Courtesy of UTSA
UTSA will be offering free COVID-19 testing for symptomatic students in the fall. The funding will come from the CARES Act’s emergency coronavirus relief funds and is one of a variety of policies being implemented to prevent the spread of COVID-19 on campus.
The testing is being conducted through Quest Diagnostics and will have a turnaround time of 24 to 48 hours, according to Dr. Beth Wichman, director of Student Health Services (SHS). Uninsured students will have the cost of the test covered by CARES Act funding, and students with insurance may have their insurance billed rather than using CARES Act funding. UTSA was granted $29.7 million in federal funding through the CARES Act at the end of the spring semester.
UTSA is also looking to potentially introduce point-of-care testing on campus; these tests would produce results within 15-30 minutes of being administered.
68 classrooms and 16 buildings will be in use in Fall 2020. Around 2,000 students are enrolled in around 200 face-to-face classes, which is less than 7% of the student population and less than 4% of all classes taught at UTSA, respectively. 4,000 classes will be held online. Any students enrolled in face-to-face classes may opt to take them virtually for any reason.
All students, faculty and staff will be receiving a free reusable mask from UTSA in the mail, but masks can also be purchased on campus. Dining locations on campus will sell disposable masks for $1.69 and reusable masks for $4.19. The Rowdy Campus Store will offer 5-packs of disposable masks for $7.49, single reusable masks for $8 and 2-packs of reusable masks for $11.95.
Wearing face coverings will be mandatory for all people on campus, whether or not they are a member of the UTSA community. If an individual violates the rule, community members are asked to follow the “Ask, Offer, Leave, and Report” method. According to the method, if an individual is not wearing a mask, students, faculty and staff should ask if the individual is aware of the mandate, then offer to provide them one if available, leave or ask the individual to leave, and, finally, report them using the compliance hotline if they continue to violate the policy. Disciplinary action will be handed down through the student code of conduct or the employee handbook if it is deemed necessary for students and university staff, and individuals not affiliated with the university will be asked to leave the premises of the campus.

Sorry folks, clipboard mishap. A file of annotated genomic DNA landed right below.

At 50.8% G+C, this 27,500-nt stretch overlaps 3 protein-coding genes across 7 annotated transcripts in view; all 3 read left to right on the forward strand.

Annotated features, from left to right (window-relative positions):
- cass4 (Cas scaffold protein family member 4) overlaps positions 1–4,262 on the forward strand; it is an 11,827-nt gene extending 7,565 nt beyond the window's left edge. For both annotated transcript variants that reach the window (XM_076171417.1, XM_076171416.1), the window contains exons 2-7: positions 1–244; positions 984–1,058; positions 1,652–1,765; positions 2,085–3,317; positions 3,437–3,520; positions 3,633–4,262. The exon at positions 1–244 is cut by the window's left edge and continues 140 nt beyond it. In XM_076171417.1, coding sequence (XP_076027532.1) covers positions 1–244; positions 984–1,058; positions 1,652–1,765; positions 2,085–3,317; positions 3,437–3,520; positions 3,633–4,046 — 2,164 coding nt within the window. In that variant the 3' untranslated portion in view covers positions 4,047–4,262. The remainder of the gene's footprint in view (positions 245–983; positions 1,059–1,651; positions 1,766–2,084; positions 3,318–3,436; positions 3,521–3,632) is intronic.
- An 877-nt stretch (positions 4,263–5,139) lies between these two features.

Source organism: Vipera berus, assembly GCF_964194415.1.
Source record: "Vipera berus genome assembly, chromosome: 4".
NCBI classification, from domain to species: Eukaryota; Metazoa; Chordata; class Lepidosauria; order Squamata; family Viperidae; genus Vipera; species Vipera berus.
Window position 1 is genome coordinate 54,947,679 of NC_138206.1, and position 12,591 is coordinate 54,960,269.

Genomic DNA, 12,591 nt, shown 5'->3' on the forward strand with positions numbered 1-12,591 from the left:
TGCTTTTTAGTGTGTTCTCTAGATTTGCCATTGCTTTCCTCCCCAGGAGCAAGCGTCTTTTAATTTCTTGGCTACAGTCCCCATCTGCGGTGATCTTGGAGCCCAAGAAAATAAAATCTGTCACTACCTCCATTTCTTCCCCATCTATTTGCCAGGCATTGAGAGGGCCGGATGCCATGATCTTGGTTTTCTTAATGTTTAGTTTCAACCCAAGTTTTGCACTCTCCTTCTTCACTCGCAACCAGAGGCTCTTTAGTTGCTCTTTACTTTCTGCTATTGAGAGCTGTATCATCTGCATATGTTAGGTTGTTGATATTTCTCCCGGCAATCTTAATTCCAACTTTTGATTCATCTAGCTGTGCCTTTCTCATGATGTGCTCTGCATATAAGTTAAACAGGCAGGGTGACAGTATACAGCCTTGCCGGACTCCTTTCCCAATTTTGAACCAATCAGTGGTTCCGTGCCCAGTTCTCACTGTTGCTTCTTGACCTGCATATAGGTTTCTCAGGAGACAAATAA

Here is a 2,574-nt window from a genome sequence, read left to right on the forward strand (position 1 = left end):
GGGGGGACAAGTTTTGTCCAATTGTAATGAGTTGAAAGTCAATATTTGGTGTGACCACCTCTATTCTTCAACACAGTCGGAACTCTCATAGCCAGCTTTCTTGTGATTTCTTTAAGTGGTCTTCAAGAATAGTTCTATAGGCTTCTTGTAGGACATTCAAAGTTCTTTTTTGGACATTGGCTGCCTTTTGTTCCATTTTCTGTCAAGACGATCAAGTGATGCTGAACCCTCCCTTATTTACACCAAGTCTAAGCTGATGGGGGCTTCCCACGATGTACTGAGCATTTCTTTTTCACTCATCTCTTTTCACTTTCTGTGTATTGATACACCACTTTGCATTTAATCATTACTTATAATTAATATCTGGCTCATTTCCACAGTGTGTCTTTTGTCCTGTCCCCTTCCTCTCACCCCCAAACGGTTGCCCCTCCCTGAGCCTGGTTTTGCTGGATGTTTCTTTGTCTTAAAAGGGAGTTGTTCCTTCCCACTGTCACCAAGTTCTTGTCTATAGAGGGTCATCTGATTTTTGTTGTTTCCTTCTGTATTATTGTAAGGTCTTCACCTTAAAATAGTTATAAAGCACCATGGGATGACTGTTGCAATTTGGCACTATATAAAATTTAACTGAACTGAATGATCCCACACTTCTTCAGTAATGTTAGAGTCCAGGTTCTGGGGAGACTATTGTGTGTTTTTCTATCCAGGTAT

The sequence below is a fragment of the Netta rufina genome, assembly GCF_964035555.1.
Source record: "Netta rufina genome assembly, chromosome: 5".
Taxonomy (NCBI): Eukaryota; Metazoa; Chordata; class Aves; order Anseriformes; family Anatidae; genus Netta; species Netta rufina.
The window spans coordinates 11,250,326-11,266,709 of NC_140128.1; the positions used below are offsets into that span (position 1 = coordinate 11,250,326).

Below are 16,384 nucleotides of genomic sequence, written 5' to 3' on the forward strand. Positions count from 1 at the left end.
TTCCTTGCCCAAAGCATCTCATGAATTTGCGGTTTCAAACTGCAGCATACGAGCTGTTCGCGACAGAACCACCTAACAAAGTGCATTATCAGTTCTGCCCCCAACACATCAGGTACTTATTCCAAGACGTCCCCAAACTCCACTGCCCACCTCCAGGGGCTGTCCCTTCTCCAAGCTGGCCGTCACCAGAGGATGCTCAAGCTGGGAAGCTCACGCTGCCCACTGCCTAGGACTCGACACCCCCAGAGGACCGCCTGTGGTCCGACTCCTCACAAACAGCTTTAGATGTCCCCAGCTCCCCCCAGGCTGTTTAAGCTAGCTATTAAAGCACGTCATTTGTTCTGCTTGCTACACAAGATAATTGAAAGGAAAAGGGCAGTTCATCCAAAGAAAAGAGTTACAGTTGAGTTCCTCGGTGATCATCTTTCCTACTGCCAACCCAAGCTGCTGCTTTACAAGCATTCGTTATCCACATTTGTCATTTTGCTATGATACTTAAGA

During the town hall, Associate Vice President for Facilities Paul Goodman said there will be more sanitizing wipes stations and dispensers spread throughout the campus and that his team has placed plastic barriers in high-traffic areas of campus where social distancing is more difficult.
The university is also planning to increase the number of air exchanges within buildings, classrooms and labs. The U.S. Centers for Disease Control has said that increasing outside air circulation can help prevent the spread of COVID-19 in indoor spaces. There will be four air exchanges per hour in classrooms and eight exchanges per hour in labs.